Following last week’s feature ‘Make Her Life Hell’, Georgia Kriz went to a USyd Senate meeting and met with university management to discuss sexual violence on campus. With additional comments by Christina White.
August 3rd, 6pm: Christina and I arrive outside the Senate meeting, inside the beautiful and ridiculously spacious Charles Perkins Centre. The meeting has already been going for two and a half hours; we have been told we will get to meet with the Chancellor and the Vice-Chancellor at some point towards the end of it.
6.07pm: Christina and I are hungry. We’ve ‘been’ to Senate meetings before (read: waited outside Senate meetings for hours before) so we know there are good snacks to be found in the kitchen.
6.10pm: The lovely Italian HostCo man tells us that the snacks are now only for the Senate. There must have been budget cuts, we reason. We sadly make bitter and watery coffees in mason jars (no clean mugs, tsk tsk) and head back to our seats.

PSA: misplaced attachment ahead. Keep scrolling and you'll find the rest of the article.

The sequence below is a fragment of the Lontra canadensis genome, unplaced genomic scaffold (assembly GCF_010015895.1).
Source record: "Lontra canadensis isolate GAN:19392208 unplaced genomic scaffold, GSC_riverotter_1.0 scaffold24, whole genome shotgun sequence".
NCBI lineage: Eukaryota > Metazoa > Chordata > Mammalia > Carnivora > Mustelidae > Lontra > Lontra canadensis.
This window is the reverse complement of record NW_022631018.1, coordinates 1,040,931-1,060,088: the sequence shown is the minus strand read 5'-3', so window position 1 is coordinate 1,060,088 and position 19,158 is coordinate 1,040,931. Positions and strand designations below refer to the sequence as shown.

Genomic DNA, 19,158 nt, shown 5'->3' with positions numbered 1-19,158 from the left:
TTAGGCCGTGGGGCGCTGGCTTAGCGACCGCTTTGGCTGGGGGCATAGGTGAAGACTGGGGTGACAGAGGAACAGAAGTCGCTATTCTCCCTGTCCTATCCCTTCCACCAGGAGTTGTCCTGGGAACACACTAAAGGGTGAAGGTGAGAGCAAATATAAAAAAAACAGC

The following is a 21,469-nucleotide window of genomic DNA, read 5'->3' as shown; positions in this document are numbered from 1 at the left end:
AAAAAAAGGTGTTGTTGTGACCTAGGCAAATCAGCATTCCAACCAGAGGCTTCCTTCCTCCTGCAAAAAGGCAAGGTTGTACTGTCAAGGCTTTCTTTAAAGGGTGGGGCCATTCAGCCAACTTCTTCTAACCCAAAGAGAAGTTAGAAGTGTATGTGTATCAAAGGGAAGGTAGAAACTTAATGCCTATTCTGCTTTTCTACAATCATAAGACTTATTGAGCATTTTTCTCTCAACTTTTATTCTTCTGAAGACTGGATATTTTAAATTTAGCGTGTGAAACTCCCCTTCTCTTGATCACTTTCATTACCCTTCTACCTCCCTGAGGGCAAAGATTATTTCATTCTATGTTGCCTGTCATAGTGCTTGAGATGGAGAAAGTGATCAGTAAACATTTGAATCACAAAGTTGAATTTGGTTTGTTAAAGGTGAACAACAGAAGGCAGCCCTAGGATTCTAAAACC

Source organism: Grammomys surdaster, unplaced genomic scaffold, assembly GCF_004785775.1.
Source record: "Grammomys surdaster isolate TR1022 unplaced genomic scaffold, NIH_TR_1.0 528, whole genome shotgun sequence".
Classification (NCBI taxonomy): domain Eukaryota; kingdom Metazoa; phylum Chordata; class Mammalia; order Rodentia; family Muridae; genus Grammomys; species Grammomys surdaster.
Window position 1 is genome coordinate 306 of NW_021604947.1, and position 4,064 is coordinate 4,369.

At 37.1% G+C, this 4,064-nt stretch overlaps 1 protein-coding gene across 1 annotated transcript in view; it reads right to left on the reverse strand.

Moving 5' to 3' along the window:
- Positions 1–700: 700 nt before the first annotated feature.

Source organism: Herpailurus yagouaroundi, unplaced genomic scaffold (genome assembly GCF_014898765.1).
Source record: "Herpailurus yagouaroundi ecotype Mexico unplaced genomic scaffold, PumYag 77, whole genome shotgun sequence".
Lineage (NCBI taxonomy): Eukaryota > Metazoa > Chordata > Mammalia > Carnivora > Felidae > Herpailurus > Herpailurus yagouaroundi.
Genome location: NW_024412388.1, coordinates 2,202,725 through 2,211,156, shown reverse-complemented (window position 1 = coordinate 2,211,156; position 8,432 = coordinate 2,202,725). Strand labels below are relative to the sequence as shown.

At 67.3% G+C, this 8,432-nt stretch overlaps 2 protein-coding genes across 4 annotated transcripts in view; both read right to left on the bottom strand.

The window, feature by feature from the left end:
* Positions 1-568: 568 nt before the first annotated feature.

6.30pm: We overhear some old white men talking about removing mould on the sandstone. We reason they must be part of the Removing Mould and Sandstone Upkeep Committee (RMSUC).
6.32pm: The RMSUC is allowed into the Senate meeting. Christina heckles them as they walk past—“Try chlorine, mates!” They are not impressed.
6.45 – 7.10pm: It’s dinner break. The Senate Fellows spill out of the meeting room; most head straight to the bathroom. The Chancellor (C) and Vice-Chancellor (VC) make a beeline for Christina and me. After introductions and general agreement that sexual harassment and assault are awful and should be stopped, ‘highlights’ of the conversation were as follows: